J.K. Rowling Doesn't Speak For Abuse Survivors

I resent the weaponising of our stories and putting words in our mouths, Rachel Charlton-Dailey writes.

Like most of Twitter, I’ve been watching J.K. Rowling attempting to dig herself out of the very deep hole she created for herself with her views on transgender rights and their threat to real women.

Over the last couple of years, J.K. Rowling hasn’t hesitated to share her opinions of transgender people and their rights all over Twitter, despite her never being asked.

This came to a head this weekend when she tweeted her outrage at the term, “people who menstruate”, insinuating it was an attack on real women. By J.K. Rowling’s standards, this rules me out, as I had a hysterectomy three years ago so probably I’m probably not even allowed to identify as a demi-woman, which I do.

After celebrities such as her film star darlings Daniel Radcliffe, Evanna Lynch and Emma Watson condemned her comments, Rowling felt compelled to explain herself.

While nobody was expecting an apology from the author, who regularly quote tweets those who disagree with her to her 14.5 million followers, nobody was prepared for the over 3,600 word-long, excuse-riddled diatribe, which, in turn, conflated trans rights with autism, abuse, rape, child abuse and, bizarrely, delays in MS diagnosis.

Within the essay, she spoke publicly for the first time about being a domestic abuse and assault survivor, which I agree is very brave of her. As a survivor myself, I know how hard it can be to speak up about abuse and assault and I believe it should be a lot more normalised.

JK Rowling
JK Rowling

However, I don’t agree with how she used this as a reason for not wanting transwomen to inhabit women-only spaces.

Understandably, after something so traumatic, many female abuse survivors are very wary of men and don’t want them in spaces which are supposed to be women only. But, of course, trans women aren’t men and they have as much right to be in these spaces as cis women.

Rowling cites the age-old cliché of men pretending to be women to sneak into our toilets and perve on women and children. Again, trans women aren’t disgusting men in a dress, and, besides, when has telling predatory men they can’t do something ever stopped them

“I resent how JK Rowling and others like her are weaponizing the stories of abused women and putting words in our mouths.”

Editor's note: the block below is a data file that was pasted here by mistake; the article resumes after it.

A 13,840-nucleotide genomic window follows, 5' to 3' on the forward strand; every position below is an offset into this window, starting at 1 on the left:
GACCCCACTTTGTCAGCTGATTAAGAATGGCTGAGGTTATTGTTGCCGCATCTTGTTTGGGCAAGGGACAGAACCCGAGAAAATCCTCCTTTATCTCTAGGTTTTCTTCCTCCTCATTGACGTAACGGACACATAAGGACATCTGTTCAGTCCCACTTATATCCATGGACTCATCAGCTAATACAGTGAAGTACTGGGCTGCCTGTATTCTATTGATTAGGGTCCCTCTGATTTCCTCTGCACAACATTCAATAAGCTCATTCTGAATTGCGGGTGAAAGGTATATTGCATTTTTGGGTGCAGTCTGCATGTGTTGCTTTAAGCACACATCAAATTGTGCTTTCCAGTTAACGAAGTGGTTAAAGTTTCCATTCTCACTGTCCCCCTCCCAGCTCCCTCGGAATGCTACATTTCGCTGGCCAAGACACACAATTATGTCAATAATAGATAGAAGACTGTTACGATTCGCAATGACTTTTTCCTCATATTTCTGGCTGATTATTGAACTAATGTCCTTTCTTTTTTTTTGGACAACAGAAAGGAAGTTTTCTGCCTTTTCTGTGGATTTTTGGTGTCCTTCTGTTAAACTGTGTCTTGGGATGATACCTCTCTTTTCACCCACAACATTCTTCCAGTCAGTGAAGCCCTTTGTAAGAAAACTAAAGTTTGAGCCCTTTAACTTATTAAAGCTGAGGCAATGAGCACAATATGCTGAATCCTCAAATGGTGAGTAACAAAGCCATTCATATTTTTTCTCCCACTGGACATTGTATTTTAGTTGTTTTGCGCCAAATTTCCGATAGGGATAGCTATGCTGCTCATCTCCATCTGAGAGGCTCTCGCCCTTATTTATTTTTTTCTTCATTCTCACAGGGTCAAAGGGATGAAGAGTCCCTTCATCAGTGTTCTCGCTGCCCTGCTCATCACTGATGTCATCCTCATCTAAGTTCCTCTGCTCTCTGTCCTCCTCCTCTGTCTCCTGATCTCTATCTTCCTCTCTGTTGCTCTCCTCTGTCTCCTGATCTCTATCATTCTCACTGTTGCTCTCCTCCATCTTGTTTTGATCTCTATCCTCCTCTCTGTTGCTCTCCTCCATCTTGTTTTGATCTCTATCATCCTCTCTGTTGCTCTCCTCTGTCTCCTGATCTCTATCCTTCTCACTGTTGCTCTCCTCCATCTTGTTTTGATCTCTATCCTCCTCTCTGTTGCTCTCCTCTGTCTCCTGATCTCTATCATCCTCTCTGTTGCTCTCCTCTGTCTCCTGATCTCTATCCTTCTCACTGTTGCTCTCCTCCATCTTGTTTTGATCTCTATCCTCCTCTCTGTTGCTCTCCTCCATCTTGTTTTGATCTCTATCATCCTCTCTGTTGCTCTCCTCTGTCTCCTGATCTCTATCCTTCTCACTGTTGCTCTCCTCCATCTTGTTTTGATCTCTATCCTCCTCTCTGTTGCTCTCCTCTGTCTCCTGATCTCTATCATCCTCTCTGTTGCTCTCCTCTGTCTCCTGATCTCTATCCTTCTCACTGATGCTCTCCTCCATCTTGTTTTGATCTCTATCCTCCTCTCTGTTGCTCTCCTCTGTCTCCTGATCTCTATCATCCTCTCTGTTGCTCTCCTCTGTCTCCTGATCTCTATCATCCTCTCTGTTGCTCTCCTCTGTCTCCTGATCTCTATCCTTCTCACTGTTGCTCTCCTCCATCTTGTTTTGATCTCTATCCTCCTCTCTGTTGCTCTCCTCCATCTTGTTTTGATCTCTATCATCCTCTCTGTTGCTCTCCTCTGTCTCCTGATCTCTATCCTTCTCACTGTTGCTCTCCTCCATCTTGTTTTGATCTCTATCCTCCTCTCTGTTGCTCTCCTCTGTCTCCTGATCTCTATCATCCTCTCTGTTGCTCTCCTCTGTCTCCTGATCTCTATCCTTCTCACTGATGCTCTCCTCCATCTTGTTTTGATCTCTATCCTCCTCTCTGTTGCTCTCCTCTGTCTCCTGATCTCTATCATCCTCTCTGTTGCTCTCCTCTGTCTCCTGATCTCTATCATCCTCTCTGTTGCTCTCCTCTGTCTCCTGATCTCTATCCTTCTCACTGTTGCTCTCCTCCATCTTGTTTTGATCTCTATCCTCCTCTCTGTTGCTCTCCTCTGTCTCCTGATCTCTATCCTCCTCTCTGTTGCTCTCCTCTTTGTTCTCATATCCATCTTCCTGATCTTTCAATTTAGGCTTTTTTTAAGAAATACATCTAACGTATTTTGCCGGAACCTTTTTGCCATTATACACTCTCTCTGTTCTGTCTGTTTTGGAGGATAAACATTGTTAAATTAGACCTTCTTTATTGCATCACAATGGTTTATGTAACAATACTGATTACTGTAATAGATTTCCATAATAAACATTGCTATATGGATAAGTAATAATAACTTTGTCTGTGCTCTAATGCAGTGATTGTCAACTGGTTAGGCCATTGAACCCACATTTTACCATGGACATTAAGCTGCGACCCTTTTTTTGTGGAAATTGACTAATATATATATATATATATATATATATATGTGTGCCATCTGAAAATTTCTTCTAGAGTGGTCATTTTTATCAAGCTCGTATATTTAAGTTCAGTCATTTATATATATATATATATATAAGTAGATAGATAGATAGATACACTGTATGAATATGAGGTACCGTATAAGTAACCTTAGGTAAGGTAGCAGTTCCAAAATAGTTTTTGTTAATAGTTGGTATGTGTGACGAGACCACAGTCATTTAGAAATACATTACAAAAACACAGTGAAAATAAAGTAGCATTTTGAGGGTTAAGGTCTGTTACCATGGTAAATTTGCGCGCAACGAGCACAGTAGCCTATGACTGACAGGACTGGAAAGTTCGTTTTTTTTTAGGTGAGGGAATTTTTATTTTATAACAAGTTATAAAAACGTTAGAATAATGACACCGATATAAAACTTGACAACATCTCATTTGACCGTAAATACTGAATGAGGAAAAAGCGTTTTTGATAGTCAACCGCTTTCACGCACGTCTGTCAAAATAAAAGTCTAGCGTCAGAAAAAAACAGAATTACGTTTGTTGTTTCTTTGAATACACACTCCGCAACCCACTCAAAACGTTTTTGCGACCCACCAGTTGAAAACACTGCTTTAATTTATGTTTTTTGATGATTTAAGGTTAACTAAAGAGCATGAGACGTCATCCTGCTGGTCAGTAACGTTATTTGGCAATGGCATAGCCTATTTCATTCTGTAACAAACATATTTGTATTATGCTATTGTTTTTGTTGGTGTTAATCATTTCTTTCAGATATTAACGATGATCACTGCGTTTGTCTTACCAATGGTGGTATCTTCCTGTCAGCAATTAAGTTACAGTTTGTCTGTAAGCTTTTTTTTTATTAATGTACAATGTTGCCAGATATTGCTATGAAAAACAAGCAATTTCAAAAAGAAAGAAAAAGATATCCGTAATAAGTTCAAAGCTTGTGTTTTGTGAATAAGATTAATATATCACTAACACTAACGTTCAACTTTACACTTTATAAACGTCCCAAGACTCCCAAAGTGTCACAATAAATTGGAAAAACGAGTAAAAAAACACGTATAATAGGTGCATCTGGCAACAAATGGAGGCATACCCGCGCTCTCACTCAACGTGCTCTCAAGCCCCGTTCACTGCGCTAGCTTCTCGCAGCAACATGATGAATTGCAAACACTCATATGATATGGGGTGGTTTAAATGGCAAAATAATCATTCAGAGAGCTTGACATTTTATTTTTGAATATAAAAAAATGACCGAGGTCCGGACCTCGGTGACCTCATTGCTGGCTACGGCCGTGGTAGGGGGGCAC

I’m thankfully married to a wonderful man now, but I have been in emotionally, mentally, physically and sexually abusive relationships in the past. I know how hard it can be to recover from, in some ways you never do. I was, rightly so, wary and even terrified of men for a long time after my experiences. Despite this, I remain a decent person and would never dream of blaming innocent people who just want to live their lives peacefully.

Rowling claimed to be sharing her survivor story, not for sympathy, but “out of solidarity with the huge numbers of women who have histories like mine, who’ve been slurred as bigots for having concerns around single-sex space”.

As just one of those women, I resent how J.K. Rowling and others like her are weaponizing the stories of abused women and putting words in our mouths. When we share our fears of having men in a supposed single-sex space, that’s what we mean. Cis men who, however well intentioned, speak over us and attempt to minimise our experiences because they just want to share how they have also experienced this.

She insists that she does care about trans women and she knows how much they are victims of domestic violence, but it comes across like she just cares about men in women’s bathrooms more.

When we speak about feeling unsafe in single-sex bathrooms, we should be talking about the men who insist on using female loos in a drunken nightclub, staring too long at the women at the sinks.

When we speak about keeping our children safe in single-sex spaces we should be talking about the male teachers in positions of power who patrol girls’ changing rooms during PE, something I’m sure many of us have heard of from friends if we haven’t experienced it ourselves.

What we shouldn’t be speaking about is trans women, who just want to pee in peace, and maybe top up their lipstick, the same as we do.

Rachel Charlton-Dailey is a freelance writer.


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